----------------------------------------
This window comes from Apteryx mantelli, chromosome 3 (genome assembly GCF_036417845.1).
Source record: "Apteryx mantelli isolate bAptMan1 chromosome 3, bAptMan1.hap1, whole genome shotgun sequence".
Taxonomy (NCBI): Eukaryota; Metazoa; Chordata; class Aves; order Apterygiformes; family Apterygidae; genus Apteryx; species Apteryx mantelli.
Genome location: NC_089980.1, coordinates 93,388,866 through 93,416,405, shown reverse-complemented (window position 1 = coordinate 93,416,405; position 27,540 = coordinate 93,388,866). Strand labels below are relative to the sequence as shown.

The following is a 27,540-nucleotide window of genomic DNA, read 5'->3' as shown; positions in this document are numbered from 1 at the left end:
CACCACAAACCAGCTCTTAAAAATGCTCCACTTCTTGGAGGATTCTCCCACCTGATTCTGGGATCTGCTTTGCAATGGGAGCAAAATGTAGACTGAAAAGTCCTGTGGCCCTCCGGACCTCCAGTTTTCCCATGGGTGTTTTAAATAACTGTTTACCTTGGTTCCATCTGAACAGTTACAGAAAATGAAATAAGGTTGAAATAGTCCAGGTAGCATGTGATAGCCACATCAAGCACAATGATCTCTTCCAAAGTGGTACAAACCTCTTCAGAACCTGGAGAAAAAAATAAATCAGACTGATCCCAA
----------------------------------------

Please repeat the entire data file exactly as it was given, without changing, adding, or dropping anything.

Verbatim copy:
This window comes from Apteryx mantelli, chromosome 3 (genome assembly GCF_036417845.1).
Source record: "Apteryx mantelli isolate bAptMan1 chromosome 3, bAptMan1.hap1, whole genome shotgun sequence".
Taxonomy (NCBI): Eukaryota; Metazoa; Chordata; class Aves; order Apterygiformes; family Apterygidae; genus Apteryx; species Apteryx mantelli.
Genome location: NC_089980.1, coordinates 93,388,866 through 93,416,405, shown reverse-complemented (window position 1 = coordinate 93,416,405; position 27,540 = coordinate 93,388,866). Strand labels below are relative to the sequence as shown.

The following is a 27,540-nucleotide window of genomic DNA, read 5'->3' as shown; positions in this document are numbered from 1 at the left end:
CACCACAAACCAGCTCTTAAAAATGCTCCACTTCTTGGAGGATTCTCCCACCTGATTCTGGGATCTGCTTTGCAATGGGAGCAAAATGTAGACTGAAAAGTCCTGTGGCCCTCCGGACCTCCAGTTTTCCCATGGGTGTTTTAAATAACTGTTTACCTTGGTTCCATCTGAACAGTTACAGAAAATGAAATAAGGTTGAAATAGTCCAGGTAGCATGTGATAGCCACATCAAGCACAATGATCTCTTCCAAAGTGGTACAAACCTCTTCAGAACCTGGAGAAAAAAATAAATCAGACTGATCCCAA